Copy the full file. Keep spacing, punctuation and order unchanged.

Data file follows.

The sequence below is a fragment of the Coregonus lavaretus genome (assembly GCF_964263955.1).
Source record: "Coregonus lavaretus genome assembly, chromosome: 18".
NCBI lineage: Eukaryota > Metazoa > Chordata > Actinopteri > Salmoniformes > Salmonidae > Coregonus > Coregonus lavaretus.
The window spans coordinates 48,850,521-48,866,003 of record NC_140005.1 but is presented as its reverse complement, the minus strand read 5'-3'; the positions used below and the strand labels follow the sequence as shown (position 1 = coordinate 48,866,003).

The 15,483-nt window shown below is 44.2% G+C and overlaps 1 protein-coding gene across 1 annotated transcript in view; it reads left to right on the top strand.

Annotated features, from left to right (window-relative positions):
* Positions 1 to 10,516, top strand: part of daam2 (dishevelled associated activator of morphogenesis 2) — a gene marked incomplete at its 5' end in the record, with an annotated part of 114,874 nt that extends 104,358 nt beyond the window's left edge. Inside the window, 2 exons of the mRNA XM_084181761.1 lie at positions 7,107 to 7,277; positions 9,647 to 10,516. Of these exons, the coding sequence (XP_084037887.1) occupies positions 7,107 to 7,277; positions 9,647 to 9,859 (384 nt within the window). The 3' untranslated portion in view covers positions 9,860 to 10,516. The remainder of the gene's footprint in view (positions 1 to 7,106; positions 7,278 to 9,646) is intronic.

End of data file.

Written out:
The sequence below is a fragment of the Coregonus lavaretus genome (assembly GCF_964263955.1).
Source record: "Coregonus lavaretus genome assembly, chromosome: 18".
NCBI lineage: Eukaryota > Metazoa > Chordata > Actinopteri > Salmoniformes > Salmonidae > Coregonus > Coregonus lavaretus.
The window spans coordinates 48,850,521-48,866,003 of record NC_140005.1 but is presented as its reverse complement, the minus strand read 5'-3'; the positions used below and the strand labels follow the sequence as shown (position 1 = coordinate 48,866,003).

The 15,483-nt window shown below is 44.2% G+C and overlaps 1 protein-coding gene across 1 annotated transcript in view; it reads left to right on the top strand.

Annotated features, from left to right (window-relative positions):
* Positions 1 to 10,516, top strand: part of daam2 (dishevelled associated activator of morphogenesis 2) — a gene marked incomplete at its 5' end in the record, with an annotated part of 114,874 nt that extends 104,358 nt beyond the window's left edge. Inside the window, 2 exons of the mRNA XM_084181761.1 lie at positions 7,107 to 7,277; positions 9,647 to 10,516. Of these exons, the coding sequence (XP_084037887.1) occupies positions 7,107 to 7,277; positions 9,647 to 9,859 (384 nt within the window). The 3' untranslated portion in view covers positions 9,860 to 10,516. The remainder of the gene's footprint in view (positions 1 to 7,106; positions 7,278 to 9,646) is intronic.